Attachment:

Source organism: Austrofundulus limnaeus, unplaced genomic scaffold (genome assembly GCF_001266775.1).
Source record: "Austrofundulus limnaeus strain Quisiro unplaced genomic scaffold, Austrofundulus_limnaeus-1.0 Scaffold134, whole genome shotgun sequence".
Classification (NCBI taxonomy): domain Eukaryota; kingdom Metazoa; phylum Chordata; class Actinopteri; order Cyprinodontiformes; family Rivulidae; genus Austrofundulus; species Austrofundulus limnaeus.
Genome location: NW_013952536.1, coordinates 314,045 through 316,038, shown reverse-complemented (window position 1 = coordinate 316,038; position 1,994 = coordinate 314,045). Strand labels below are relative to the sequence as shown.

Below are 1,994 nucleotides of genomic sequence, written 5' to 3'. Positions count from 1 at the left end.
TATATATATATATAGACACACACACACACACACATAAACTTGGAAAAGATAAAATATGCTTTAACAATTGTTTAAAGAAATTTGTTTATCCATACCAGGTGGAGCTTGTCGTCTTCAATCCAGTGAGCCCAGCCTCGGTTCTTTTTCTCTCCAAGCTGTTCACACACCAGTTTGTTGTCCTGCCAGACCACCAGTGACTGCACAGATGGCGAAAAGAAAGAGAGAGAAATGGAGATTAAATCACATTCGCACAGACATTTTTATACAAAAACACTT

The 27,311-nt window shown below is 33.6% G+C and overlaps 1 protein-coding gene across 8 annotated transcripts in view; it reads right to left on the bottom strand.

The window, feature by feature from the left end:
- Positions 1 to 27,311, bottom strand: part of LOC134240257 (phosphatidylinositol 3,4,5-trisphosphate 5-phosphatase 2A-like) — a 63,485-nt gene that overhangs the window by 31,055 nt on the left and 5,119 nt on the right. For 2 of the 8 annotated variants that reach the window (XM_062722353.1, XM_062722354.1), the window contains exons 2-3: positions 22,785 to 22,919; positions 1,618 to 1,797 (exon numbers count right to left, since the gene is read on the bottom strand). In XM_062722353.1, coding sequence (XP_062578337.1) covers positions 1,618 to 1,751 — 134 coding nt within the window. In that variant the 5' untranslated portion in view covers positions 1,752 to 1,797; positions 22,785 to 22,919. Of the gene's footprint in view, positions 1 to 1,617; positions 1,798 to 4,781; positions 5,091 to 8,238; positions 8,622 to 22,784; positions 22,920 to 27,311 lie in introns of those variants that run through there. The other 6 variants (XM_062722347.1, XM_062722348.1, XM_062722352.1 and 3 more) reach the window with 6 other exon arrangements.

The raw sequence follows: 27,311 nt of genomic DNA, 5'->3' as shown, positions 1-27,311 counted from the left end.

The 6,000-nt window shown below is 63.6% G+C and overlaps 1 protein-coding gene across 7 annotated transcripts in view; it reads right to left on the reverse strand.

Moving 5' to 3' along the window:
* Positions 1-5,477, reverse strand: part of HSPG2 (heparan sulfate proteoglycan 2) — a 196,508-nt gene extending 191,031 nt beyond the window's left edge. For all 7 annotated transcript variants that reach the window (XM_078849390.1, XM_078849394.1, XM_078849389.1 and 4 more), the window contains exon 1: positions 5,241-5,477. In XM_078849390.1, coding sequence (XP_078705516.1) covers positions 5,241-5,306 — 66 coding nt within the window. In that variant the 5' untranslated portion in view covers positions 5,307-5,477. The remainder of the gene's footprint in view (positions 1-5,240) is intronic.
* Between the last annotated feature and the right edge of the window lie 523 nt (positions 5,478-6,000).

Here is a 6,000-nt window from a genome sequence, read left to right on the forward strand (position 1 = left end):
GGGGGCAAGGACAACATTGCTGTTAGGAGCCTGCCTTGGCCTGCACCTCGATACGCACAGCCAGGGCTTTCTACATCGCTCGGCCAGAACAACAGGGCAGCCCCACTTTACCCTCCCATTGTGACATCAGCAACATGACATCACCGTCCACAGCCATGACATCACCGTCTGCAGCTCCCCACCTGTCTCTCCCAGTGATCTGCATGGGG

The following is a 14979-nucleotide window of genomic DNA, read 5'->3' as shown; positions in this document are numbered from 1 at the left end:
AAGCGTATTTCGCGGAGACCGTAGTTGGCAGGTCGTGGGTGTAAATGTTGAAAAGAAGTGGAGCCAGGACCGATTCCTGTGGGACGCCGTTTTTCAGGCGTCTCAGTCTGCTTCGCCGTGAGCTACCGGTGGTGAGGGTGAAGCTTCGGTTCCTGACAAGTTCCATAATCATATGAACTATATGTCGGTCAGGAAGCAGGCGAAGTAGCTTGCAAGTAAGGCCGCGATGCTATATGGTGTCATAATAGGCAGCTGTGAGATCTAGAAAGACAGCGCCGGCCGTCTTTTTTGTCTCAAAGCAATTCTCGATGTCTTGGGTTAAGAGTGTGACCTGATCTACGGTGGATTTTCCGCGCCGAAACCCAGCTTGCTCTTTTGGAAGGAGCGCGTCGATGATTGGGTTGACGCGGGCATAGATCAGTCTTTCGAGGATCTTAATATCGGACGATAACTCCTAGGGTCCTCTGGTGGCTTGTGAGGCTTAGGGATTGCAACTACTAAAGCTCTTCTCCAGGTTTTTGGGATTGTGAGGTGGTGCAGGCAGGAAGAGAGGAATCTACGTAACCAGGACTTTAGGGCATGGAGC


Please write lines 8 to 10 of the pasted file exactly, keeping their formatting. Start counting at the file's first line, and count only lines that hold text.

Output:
The window, feature by feature from the left end:
- Positions 1 to 27,311, bottom strand: part of LOC134240257 (phosphatidylinositol 3,4,5-trisphosphate 5-phosphatase 2A-like) — a 63,485-nt gene that overhangs the window by 31,055 nt on the left and 5,119 nt on the right. For 2 of the 8 annotated variants that reach the window (XM_062722353.1, XM_062722354.1), the window contains exons 2-3: positions 22,785 to 22,919; positions 1,618 to 1,797 (exon numbers count right to left, since the gene is read on the bottom strand). In XM_062722353.1, coding sequence (XP_062578337.1) covers positions 1,618 to 1,751 — 134 coding nt within the window. In that variant the 5' untranslated portion in view covers positions 1,752 to 1,797; positions 22,785 to 22,919. Of the gene's footprint in view, positions 1 to 1,617; positions 1,798 to 4,781; positions 5,091 to 8,238; positions 8,622 to 22,784; positions 22,920 to 27,311 lie in introns of those variants that run through there. The other 6 variants (XM_062722347.1, XM_062722348.1, XM_062722352.1 and 3 more) reach the window with 6 other exon arrangements.

The raw sequence follows: 27,311 nt of genomic DNA, 5'->3' as shown, positions 1-27,311 counted from the left end.